There are many advantages of collaborative marketing technology, but here are the three I believe are most significant:

1. Improved Business Processes

Any organization trying to achieve sustainability will also be looking to improve the efficiency of its business processes by cutting down on time and money spent. Business technology and automation systems have streamlined many of those processes, making communication and collaboration channels more effective. The real challenge for companies is to embrace change and take risks. The results may not be immediately apparent, but as self-development author Brian Tracy says, “to achieve something you’ve never achieved before, you must do something you have never done before.”

2. Creation of Virtual Cross-Functional Teams

We are no longer separated by time and space. Personal interaction has expanded to include virtual one-on-one communication and is no longer limited to in-person interactions. Whether over the phone, via email, or through social media, it’s easier for people to interact and collaborate than ever before. In content marketing, technology supports effective collaboration models in which writers, editors, strategists, and marketers can work together toward a unified goal—no matter where they are. All barriers have been lifted.

3. Development of Talent and Creativity

Once all systems, processes, and teams are in place, it’s just a matter of applying your talents and letting your creativity run wild to create something unique. Marketers can then focus on planning, analyzing data, and coming up with an original strategy to entice potential customers; this gives writers more time to combat creative blocks, identify moments of inspiration, and even learn to activate the side of the brain better suited for writing or editing. Collaboration enables us to reach new levels of creativity and productivity.

The sole purpose of technology is to improve our lives. Many of the routine tasks that have historically taken up a lot of our time have become automated, leaving us with more time to engage in meaningful activities and experiences that lead to greater creativity. At Skyword, we’ve designed and created our business technology to assist our brands and writers in reaching their creative potential. Innovation is an ongoing process, and we’ll continue developing the right systems and tools to improve our users’ experience. As Skyword CEO Tom Gerace would say, “We’re just getting started.”

 

SOON YOUR DESK WILL BE A COMPUTER TOO/WIRED


SmartDesk-Art.jpg

GETTY IMAGES/WIRED

IN THE EARLY 1990s, Xerox Parc researchers showed off a futuristic concept they called the Digital Desk. It looked like any other metal workstation, aside from the unusual setup that hovered overhead. Two video cameras hung from a rig above the desk, capturing the every movement of the person sitting at it. Next to the cameras, a projector cast the glowing screen of a computer onto the furniture’s surface.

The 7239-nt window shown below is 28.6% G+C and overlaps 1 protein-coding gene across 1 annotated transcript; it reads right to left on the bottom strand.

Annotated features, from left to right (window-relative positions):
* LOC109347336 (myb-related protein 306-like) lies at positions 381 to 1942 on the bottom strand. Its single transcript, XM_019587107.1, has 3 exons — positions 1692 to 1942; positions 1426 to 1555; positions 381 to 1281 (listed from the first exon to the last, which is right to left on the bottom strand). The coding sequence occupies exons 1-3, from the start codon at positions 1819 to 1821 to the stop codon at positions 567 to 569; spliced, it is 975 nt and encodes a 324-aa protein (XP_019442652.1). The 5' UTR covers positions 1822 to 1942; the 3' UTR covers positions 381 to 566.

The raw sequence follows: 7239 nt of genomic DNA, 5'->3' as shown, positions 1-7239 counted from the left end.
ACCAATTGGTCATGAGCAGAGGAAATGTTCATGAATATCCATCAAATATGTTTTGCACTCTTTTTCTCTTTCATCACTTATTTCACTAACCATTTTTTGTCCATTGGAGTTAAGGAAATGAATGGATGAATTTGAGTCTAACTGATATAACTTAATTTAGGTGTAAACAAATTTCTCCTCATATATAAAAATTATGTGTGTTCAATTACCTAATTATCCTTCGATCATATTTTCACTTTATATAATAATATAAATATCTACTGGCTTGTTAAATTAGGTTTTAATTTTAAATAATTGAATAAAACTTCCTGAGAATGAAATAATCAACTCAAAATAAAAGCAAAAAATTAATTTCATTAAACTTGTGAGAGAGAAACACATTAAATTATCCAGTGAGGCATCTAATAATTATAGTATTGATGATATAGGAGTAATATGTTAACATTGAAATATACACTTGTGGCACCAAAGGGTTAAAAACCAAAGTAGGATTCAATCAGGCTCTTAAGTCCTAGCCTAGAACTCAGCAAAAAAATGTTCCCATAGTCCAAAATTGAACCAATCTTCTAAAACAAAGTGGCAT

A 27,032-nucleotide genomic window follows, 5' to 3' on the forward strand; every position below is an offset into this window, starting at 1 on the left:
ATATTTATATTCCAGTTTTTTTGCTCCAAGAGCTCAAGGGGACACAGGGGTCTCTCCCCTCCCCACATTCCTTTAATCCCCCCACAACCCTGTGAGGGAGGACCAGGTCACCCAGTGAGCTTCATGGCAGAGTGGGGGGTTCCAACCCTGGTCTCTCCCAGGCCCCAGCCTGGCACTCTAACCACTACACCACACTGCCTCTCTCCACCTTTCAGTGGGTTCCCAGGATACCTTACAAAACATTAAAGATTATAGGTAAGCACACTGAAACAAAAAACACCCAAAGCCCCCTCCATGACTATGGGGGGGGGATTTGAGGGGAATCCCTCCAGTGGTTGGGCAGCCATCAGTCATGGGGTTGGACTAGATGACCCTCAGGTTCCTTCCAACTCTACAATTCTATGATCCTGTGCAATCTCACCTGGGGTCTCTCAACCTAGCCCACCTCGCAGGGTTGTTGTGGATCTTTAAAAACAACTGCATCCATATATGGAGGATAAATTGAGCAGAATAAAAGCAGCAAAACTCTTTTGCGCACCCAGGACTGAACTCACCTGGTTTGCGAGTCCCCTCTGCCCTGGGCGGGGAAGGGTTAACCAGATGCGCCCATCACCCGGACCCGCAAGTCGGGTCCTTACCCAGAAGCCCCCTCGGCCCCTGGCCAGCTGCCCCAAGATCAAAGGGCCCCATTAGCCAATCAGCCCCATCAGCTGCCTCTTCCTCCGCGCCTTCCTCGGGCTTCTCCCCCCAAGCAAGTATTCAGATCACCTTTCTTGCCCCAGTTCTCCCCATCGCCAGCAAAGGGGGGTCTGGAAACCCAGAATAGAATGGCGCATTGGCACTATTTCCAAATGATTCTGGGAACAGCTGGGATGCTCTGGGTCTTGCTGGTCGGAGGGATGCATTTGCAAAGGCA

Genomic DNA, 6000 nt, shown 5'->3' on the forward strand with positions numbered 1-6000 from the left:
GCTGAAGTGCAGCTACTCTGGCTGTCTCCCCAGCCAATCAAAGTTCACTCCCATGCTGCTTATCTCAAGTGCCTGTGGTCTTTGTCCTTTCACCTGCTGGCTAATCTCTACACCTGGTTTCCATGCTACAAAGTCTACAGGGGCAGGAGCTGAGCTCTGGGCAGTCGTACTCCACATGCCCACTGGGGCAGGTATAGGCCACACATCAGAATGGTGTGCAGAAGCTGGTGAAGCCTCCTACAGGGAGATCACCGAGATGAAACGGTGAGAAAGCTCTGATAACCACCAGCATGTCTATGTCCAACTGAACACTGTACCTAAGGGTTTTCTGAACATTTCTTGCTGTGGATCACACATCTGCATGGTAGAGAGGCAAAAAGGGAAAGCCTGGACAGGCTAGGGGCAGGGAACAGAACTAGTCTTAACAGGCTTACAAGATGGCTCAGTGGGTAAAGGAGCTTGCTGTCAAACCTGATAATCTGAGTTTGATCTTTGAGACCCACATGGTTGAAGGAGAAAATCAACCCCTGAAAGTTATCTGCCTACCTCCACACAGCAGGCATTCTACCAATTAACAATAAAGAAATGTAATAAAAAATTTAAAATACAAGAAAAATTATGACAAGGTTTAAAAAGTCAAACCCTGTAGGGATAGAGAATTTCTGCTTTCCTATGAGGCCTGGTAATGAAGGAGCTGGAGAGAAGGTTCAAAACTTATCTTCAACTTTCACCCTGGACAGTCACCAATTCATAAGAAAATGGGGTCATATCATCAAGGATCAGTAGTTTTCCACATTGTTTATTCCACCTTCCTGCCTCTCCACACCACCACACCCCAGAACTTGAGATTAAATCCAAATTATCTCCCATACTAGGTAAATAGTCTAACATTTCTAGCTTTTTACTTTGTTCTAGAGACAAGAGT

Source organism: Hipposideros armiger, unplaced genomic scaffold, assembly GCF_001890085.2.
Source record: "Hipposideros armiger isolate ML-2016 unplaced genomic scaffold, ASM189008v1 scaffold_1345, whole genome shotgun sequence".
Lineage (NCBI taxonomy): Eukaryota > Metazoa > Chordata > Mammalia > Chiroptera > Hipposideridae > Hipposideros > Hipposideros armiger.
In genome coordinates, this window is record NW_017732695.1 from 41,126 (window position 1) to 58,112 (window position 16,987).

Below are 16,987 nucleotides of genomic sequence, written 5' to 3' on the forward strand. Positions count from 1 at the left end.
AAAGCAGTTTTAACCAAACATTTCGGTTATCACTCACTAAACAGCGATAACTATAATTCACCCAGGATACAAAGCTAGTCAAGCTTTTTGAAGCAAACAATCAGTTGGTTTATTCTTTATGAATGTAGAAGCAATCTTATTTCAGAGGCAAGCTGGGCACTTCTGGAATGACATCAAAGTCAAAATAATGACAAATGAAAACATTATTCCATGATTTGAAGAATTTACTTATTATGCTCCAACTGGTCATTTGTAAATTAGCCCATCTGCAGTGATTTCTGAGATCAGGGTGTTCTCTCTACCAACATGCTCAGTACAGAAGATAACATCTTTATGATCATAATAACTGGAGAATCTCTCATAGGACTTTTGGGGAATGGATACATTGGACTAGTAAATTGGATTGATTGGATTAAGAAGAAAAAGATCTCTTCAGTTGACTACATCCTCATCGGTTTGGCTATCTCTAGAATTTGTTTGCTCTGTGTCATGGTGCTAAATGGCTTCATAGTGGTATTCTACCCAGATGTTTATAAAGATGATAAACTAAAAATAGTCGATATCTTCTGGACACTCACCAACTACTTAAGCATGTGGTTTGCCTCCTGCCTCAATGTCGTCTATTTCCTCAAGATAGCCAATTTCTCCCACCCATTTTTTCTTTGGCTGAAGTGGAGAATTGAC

Using Xerox’s desk, people could do crazy things like highlight paragraphs of text on a book and drag the words onto an electronic word document. Filing expenses was as easy as touching a stylus to a receipt and dragging the numbers into a digital spreadsheet. Suddenly, the lines between the physical world and digital one were blurred. People no longer needed a keyboard, mouse, and screen to harness a computer’s power; all they had to do was sit down and the computer would appear in front of them.

Despite its novelty—or maybe because of it—the Digital Desk never took off. Technology moved in the opposite direction; towards the glassy, self-contained boxes of smartphones, tablets, and laptops. But researchers never gave up on the vision, and now more than 35 years later, these half-digital, half-physical workspaces might actually make sense.

“I really want to break interaction out of the small screens we use today and bring it out onto the world around us,” says Robert Xiao, a Carnegie Mellon University computer scientist whose most recent project, Desktopography, brings the Digital Desk concept into the modern day.

SmartDesk-Inline.gif

CARNEGIE MELLON UNIVERSITY

Like Digital Desk, Desktopography projects digital applications—like your calendar, map, or Google Docs—onto a desk where people can pinch, swipe, and tap. But Desktopography works better than Xerox could’ve ever dreamed of thanks to decades worth of technological advancements. Using a depth camera and pocket projector, Xiao built a small unit that people can screw directly into a standard lightbulb socket.

The depth camera creates a constantly updated 3-D map of the desktop, noting when objects move and when hands enter the scene. This information is then passed along to the rig’s brains, which Xiao’s team programmed to distinguish between fingers and, say, a dry erase marker. This distinction is important since Desktopography works like an oversized touchscreen. “You want interface to escape from physical objects not escape from your hands,” says Chris Harrison, director of CMU’s Human Computer Interaction Institute.